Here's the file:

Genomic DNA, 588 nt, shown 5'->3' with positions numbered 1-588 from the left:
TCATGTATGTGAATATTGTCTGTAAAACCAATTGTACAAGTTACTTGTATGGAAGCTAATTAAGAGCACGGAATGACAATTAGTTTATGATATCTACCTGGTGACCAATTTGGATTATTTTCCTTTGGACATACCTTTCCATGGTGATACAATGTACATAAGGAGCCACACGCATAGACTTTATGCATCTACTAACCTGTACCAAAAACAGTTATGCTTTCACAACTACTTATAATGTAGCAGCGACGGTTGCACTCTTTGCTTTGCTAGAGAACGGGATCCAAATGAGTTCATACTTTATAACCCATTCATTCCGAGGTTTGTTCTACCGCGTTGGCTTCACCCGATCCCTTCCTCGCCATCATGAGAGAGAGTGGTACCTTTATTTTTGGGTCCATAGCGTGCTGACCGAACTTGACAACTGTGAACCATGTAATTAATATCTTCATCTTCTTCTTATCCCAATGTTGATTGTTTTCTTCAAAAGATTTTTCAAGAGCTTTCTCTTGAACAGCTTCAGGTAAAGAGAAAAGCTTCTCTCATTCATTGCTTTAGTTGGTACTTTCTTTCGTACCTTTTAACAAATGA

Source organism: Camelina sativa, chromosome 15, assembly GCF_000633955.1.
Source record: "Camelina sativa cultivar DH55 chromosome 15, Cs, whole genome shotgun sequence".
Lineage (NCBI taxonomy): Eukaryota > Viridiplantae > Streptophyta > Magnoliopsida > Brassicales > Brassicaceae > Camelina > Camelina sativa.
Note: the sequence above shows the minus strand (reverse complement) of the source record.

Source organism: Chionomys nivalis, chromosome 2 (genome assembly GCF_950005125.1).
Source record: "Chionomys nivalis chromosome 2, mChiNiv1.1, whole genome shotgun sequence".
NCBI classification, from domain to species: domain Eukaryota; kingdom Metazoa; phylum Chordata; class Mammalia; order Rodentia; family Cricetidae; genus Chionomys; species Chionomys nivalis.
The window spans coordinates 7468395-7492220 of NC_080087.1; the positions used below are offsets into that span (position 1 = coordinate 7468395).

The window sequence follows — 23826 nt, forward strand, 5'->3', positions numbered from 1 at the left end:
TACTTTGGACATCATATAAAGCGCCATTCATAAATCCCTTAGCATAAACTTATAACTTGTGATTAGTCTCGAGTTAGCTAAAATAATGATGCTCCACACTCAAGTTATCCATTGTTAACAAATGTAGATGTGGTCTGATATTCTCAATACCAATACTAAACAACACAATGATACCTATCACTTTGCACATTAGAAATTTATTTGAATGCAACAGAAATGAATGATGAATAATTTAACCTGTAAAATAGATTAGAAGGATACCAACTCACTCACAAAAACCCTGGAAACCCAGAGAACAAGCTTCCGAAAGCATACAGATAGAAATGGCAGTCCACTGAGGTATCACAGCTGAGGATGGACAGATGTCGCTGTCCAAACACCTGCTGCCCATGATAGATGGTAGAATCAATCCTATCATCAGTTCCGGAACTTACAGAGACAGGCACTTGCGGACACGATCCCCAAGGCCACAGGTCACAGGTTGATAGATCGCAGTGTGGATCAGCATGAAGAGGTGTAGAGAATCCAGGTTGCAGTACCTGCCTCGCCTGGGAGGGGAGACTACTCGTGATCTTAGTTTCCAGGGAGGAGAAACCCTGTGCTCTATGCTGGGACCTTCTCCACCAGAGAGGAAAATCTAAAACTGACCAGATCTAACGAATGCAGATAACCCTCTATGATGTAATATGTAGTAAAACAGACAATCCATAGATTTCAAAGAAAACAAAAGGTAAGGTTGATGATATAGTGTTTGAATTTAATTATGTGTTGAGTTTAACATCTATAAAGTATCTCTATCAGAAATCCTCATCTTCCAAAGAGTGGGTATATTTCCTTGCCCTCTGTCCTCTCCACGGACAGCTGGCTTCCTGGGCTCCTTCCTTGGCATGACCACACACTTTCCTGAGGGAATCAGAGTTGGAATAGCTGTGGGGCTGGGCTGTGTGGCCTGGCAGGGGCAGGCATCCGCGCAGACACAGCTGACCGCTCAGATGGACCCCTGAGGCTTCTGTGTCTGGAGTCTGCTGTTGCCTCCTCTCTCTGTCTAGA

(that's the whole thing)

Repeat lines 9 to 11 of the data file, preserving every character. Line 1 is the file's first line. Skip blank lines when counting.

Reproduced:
NCBI classification, from domain to species: domain Eukaryota; kingdom Metazoa; phylum Chordata; class Mammalia; order Rodentia; family Cricetidae; genus Chionomys; species Chionomys nivalis.
The window spans coordinates 7468395-7492220 of NC_080087.1; the positions used below are offsets into that span (position 1 = coordinate 7468395).

The window sequence follows — 23826 nt, forward strand, 5'->3', positions numbered from 1 at the left end: